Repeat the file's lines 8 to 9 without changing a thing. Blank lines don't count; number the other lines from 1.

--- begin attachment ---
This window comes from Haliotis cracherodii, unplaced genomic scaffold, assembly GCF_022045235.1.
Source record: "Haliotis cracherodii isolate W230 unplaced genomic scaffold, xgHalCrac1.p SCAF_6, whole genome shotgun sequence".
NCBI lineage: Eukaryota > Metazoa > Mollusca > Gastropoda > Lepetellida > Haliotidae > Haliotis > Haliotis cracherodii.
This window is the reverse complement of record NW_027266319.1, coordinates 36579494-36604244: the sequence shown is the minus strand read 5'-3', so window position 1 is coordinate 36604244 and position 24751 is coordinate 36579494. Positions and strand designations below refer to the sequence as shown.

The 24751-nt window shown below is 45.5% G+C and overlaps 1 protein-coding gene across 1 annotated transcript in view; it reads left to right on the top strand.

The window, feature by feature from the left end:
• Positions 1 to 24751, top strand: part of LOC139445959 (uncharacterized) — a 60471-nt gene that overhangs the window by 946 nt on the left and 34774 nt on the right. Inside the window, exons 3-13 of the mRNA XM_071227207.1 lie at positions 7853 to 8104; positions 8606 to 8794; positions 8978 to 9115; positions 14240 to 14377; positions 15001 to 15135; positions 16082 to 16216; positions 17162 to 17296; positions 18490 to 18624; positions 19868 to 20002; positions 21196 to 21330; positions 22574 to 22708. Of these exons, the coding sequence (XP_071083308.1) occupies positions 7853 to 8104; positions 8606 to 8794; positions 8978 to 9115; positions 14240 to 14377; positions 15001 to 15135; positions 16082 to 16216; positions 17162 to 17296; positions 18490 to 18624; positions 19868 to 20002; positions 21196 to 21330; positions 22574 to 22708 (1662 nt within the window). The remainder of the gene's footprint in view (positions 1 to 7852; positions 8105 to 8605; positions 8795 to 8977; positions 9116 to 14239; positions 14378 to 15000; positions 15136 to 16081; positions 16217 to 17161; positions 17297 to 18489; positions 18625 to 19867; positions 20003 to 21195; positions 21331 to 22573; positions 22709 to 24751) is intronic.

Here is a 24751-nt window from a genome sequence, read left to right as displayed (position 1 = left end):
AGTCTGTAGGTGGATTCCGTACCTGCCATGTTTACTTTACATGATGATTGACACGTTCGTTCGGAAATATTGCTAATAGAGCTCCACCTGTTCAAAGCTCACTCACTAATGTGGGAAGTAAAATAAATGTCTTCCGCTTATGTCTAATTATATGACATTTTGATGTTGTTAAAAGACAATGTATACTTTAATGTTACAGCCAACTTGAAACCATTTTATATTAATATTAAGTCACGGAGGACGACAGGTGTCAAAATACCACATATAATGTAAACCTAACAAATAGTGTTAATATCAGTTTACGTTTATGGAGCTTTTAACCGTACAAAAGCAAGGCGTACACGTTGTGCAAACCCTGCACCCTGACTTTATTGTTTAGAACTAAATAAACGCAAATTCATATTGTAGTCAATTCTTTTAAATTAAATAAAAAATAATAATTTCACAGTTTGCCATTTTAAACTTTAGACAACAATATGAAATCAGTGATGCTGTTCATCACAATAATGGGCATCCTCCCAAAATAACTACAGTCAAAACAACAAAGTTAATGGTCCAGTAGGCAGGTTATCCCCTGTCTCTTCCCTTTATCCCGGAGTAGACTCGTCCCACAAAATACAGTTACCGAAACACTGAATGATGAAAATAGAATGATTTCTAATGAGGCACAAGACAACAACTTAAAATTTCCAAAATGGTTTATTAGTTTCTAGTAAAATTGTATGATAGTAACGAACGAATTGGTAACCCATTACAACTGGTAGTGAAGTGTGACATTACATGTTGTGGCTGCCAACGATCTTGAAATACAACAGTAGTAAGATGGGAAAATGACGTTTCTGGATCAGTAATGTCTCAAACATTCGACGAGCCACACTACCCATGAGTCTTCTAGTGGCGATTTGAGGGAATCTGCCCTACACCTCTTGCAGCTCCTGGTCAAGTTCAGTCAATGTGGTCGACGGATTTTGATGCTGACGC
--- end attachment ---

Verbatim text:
Here is a 24751-nt window from a genome sequence, read left to right as displayed (position 1 = left end):
AGTCTGTAGGTGGATTCCGTACCTGCCATGTTTACTTTACATGATGATTGACACGTTCGTTCGGAAATATTGCTAATAGAGCTCCACCTGTTCAAAGCTCACTCACTAATGTGGGAAGTAAAATAAATGTCTTCCGCTTATGTCTAATTATATGACATTTTGATGTTGTTAAAAGACAATGTATACTTTAATGTTACAGCCAACTTGAAACCATTTTATATTAATATTAAGTCACGGAGGACGACAGGTGTCAAAATACCACATATAATGTAAACCTAACAAATAGTGTTAATATCAGTTTACGTTTATGGAGCTTTTAACCGTACAAAAGCAAGGCGTACACGTTGTGCAAACCCTGCACCCTGACTTTATTGTTTAGAACTAAATAAACGCAAATTCATATTGTAGTCAATTCTTTTAAATTAAATAAAAAATAATAATTTCACAGTTTGCCATTTTAAACTTTAGACAACAATATGAAATCAGTGATGCTGTTCATCACAATAATGGGCATCCTCCCAAAATAACTACAGTCAAAACAACAAAGTTAATGGTCCAGTAGGCAGGTTATCCCCTGTCTCTTCCCTTTATCCCGGAGTAGACTCGTCCCACAAAATACAGTTACCGAAACACTGAATGATGAAAATAGAATGATTTCTAATGAGGCACAAGACAACAACTTAAAATTTCCAAAATGGTTTATTAGTTTCTAGTAAAATTGTATGATAGTAACGAACGAATTGGTAACCCATTACAACTGGTAGTGAAGTGTGACATTACATGTTGTGGCTGCCAACGATCTTGAAATACAACAGTAGTAAGATGGGAAAATGACGTTTCTGGATCAGTAATGTCTCAAACATTCGACGAGCCACACTACCCATGAGTCTTCTAGTGGCGATTTGAGGGAATCTGCCCTACACCTCTTGCAGCTCCTGGTCAAGTTCAGTCAATGTGGTCGACGGATTTTGATGCTGACGC